The purpose-built visitor centre in Apsley, which opened in 2008, is now a blackened shell soon due to be demolished.
Home to the world’s first mechanised paper mill, the site was the birthplace of paper as we know it today.
But 700 square metres of the world heritage site was burnt down on January 22, including classrooms, offices, an art gallery, cafe and much of the museum collection.
The mill, which employed around 10,000 people from the local area from the 17th century, has so far raised £20,000 of its £100,000 goal and is now appealing to the community to help rebuild the site.
CEO of Frogmore Paper Mill, Elena Lewendon, said the money would go towards creating a new visitor centre and community space with the possibility of a pop-up cafe or shop.
She said: “We're really really pleased with ourselves but we need more help. We really do need this sort of support to get us open again, hopefully before the end of this year.”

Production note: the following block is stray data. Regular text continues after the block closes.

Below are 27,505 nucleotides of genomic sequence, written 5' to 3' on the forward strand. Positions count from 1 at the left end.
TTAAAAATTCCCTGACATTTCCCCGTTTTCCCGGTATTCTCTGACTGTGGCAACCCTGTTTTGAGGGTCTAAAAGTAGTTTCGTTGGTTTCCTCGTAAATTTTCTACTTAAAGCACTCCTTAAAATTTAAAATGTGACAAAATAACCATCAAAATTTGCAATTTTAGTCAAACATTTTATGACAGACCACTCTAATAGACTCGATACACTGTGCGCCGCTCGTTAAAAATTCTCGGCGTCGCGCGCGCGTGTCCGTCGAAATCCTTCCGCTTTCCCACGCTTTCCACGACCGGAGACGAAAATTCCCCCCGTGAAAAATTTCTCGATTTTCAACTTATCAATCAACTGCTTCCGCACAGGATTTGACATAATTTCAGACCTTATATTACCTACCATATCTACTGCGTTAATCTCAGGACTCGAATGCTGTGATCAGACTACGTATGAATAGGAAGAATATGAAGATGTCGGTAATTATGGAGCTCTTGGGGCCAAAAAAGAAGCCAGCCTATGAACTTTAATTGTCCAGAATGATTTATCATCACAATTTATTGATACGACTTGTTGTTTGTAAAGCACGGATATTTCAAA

With sustainability being at the heart of the mill, opening its doors and educating people on the importance of recycling again is very important.
Elena said: “Every single learning session we do has a sustainability element because what we teach people is that paper can be recycled seven times. Don't chuck it in the bin. If anything, bring it here.”
The long term goal is to completely rebuild what was lost in the fire.
For Elena, having volunteered at the mill since the age of 15, it would mean so much to restore the once thriving visitor centre.
She said: “Watching 700 square metres of your life's work quite literally gone up in smoke was so devastating that for us to be able to create something new out of the ashes being reborn would be healing for us.”
Elena added: “I just can't even put into words how much it would mean to us to rebuild it, it would be extraordinary. We can't let this close. We can't let this happen.”
You can donate to the fundraiser online.